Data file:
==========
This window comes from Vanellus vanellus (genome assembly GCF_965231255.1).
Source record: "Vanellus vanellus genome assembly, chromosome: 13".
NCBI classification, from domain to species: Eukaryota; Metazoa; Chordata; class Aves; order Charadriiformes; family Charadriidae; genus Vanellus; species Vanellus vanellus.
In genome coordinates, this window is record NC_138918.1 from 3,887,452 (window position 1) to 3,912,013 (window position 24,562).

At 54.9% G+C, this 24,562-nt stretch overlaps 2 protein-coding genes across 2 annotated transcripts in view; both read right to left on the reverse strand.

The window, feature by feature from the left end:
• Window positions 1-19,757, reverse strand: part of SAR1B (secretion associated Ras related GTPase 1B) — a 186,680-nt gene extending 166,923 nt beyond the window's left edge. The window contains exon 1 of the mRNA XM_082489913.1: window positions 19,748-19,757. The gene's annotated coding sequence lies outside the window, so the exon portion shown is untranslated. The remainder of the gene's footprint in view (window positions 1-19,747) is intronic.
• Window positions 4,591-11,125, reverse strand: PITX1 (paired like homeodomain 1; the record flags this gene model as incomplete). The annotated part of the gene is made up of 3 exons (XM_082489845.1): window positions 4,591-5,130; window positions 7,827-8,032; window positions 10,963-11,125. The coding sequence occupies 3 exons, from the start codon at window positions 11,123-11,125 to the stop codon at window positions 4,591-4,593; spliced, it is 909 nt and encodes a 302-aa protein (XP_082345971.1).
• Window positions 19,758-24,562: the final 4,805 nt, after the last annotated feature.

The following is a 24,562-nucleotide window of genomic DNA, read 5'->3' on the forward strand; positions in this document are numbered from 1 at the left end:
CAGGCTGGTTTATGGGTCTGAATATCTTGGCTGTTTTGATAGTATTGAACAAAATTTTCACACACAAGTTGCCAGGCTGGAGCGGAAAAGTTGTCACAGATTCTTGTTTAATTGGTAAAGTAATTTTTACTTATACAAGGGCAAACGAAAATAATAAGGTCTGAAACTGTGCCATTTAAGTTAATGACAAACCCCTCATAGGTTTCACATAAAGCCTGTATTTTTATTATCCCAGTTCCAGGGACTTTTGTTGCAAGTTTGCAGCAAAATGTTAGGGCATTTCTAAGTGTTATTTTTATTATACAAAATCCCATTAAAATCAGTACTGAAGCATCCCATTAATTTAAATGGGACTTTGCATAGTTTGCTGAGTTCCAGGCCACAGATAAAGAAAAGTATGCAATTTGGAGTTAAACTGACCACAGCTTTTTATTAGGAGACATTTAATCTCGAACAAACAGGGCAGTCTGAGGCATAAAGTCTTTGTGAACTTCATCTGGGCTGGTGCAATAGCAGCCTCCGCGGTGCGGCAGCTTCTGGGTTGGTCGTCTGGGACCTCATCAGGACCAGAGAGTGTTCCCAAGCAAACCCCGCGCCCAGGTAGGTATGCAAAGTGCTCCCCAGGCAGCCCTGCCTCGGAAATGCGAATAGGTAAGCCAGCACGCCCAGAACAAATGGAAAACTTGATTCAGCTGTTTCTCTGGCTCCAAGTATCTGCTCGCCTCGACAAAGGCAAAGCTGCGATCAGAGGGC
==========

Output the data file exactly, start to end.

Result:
This window comes from Vanellus vanellus (genome assembly GCF_965231255.1).
Source record: "Vanellus vanellus genome assembly, chromosome: 13".
NCBI classification, from domain to species: Eukaryota; Metazoa; Chordata; class Aves; order Charadriiformes; family Charadriidae; genus Vanellus; species Vanellus vanellus.
In genome coordinates, this window is record NC_138918.1 from 3,887,452 (window position 1) to 3,912,013 (window position 24,562).

At 54.9% G+C, this 24,562-nt stretch overlaps 2 protein-coding genes across 2 annotated transcripts in view; both read right to left on the reverse strand.

The window, feature by feature from the left end:
• Window positions 1-19,757, reverse strand: part of SAR1B (secretion associated Ras related GTPase 1B) — a 186,680-nt gene extending 166,923 nt beyond the window's left edge. The window contains exon 1 of the mRNA XM_082489913.1: window positions 19,748-19,757. The gene's annotated coding sequence lies outside the window, so the exon portion shown is untranslated. The remainder of the gene's footprint in view (window positions 1-19,747) is intronic.
• Window positions 4,591-11,125, reverse strand: PITX1 (paired like homeodomain 1; the record flags this gene model as incomplete). The annotated part of the gene is made up of 3 exons (XM_082489845.1): window positions 4,591-5,130; window positions 7,827-8,032; window positions 10,963-11,125. The coding sequence occupies 3 exons, from the start codon at window positions 11,123-11,125 to the stop codon at window positions 4,591-4,593; spliced, it is 909 nt and encodes a 302-aa protein (XP_082345971.1).
• Window positions 19,758-24,562: the final 4,805 nt, after the last annotated feature.

The following is a 24,562-nucleotide window of genomic DNA, read 5'->3' on the forward strand; positions in this document are numbered from 1 at the left end:
CAGGCTGGTTTATGGGTCTGAATATCTTGGCTGTTTTGATAGTATTGAACAAAATTTTCACACACAAGTTGCCAGGCTGGAGCGGAAAAGTTGTCACAGATTCTTGTTTAATTGGTAAAGTAATTTTTACTTATACAAGGGCAAACGAAAATAATAAGGTCTGAAACTGTGCCATTTAAGTTAATGACAAACCCCTCATAGGTTTCACATAAAGCCTGTATTTTTATTATCCCAGTTCCAGGGACTTTTGTTGCAAGTTTGCAGCAAAATGTTAGGGCATTTCTAAGTGTTATTTTTATTATACAAAATCCCATTAAAATCAGTACTGAAGCATCCCATTAATTTAAATGGGACTTTGCATAGTTTGCTGAGTTCCAGGCCACAGATAAAGAAAAGTATGCAATTTGGAGTTAAACTGACCACAGCTTTTTATTAGGAGACATTTAATCTCGAACAAACAGGGCAGTCTGAGGCATAAAGTCTTTGTGAACTTCATCTGGGCTGGTGCAATAGCAGCCTCCGCGGTGCGGCAGCTTCTGGGTTGGTCGTCTGGGACCTCATCAGGACCAGAGAGTGTTCCCAAGCAAACCCCGCGCCCAGGTAGGTATGCAAAGTGCTCCCCAGGCAGCCCTGCCTCGGAAATGCGAATAGGTAAGCCAGCACGCCCAGAACAAATGGAAAACTTGATTCAGCTGTTTCTCTGGCTCCAAGTATCTGCTCGCCTCGACAAAGGCAAAGCTGCGATCAGAGGGC